The White House will unlock up to $4.5 billion in loan guarantees to support electric vehicle (EV) charging. The money comes along with a bevy of other initiatives, including an EV hackathon and technical assistance to help broaden EV charging across the U.S.
The $4.5 billion in loan guarantees will be available for both hardware and software, and must use “new or significantly improved technologies” compared to what is already commercially available.
The U.S. Department of Energy and Department of Transportation will also team up to develop a 2020 vision for a network of fast chargers across the U.S. Fast charging has long been seen as critical to the mass adoption of electric vehicles, but a unified public network has not yet been planned.
The DOE would also like to see fast chargers get even faster. It will partner with national labs and the private sector to investigate the economic implications of a DC fast charger of up to 350 kilowatts, which is more than double the power of the fastest chargers out there today. Tesla recently announced that its Supercharger has a capacity of up to 145 kilowatts, higher than the industry standard of 120 kilowatts. A 350-kilowatt fast charger could fuel up a car in less than 10 minutes.
The federal government, led by the Pacific Northwest National Laboratory, is also looking to invest in research to bring electric-vehicle batteries down to $100 per kilowatt-hour with triple the energy capacity of today’s battery technology. Five universities are joining PNNL in the effort, and the advisory board will include Tesla Motors and IBM.
Tesla’s Gigafactory, which is expected to begin production soon, was designed to bring battery costs down to $100 per kilowatt-hour. Charging company ChargePoint has a goal of developing DC fast chargers with a capacity of 125 to 350 kilowatts.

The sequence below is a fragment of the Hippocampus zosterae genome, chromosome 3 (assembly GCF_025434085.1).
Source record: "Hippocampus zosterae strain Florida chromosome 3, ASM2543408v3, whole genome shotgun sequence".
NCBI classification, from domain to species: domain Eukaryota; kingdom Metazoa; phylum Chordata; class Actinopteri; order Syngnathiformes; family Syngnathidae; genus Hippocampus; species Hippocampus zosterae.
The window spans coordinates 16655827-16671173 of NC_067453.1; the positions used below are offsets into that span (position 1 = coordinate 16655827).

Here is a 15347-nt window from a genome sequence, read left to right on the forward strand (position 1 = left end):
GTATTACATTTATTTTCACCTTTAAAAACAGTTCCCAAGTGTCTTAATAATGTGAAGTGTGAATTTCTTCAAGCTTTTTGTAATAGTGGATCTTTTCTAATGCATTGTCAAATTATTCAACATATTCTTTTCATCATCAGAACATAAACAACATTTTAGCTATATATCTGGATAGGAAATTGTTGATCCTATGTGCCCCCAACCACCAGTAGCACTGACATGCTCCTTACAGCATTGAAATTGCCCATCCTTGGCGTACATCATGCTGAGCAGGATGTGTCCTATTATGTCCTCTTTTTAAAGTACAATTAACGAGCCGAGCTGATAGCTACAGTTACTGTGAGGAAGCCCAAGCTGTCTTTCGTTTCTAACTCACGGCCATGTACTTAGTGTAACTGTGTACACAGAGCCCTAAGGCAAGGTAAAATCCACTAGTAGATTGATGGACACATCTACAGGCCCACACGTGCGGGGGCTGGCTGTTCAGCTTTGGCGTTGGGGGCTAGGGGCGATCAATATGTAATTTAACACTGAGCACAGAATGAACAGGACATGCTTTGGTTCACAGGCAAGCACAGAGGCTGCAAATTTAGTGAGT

The call for more national charging infrastructure is already being met by some of the most prominent charging companies. ChargePoint committed $20 million toward national charging as part of public-private partnerships. EVgo, which was bought by climate action investment firm Vision Ridge Partners in June, announced it would spend $100 million in the next five years on nationwide fast charging at rates “significantly faster” than what’s available today.
Individual market players -- including charging companies, auto manufacturers and utilities -- all have their own goals. In order to unify the industry, the government has launched a set of guiding principles for developing charging infrastructure. They include a commitment to growing public charging infrastructure across the U.S. and a focus on improving the consumer experience. More than 50 stakeholders, including carmakers, utilities and charging companies, have signed on.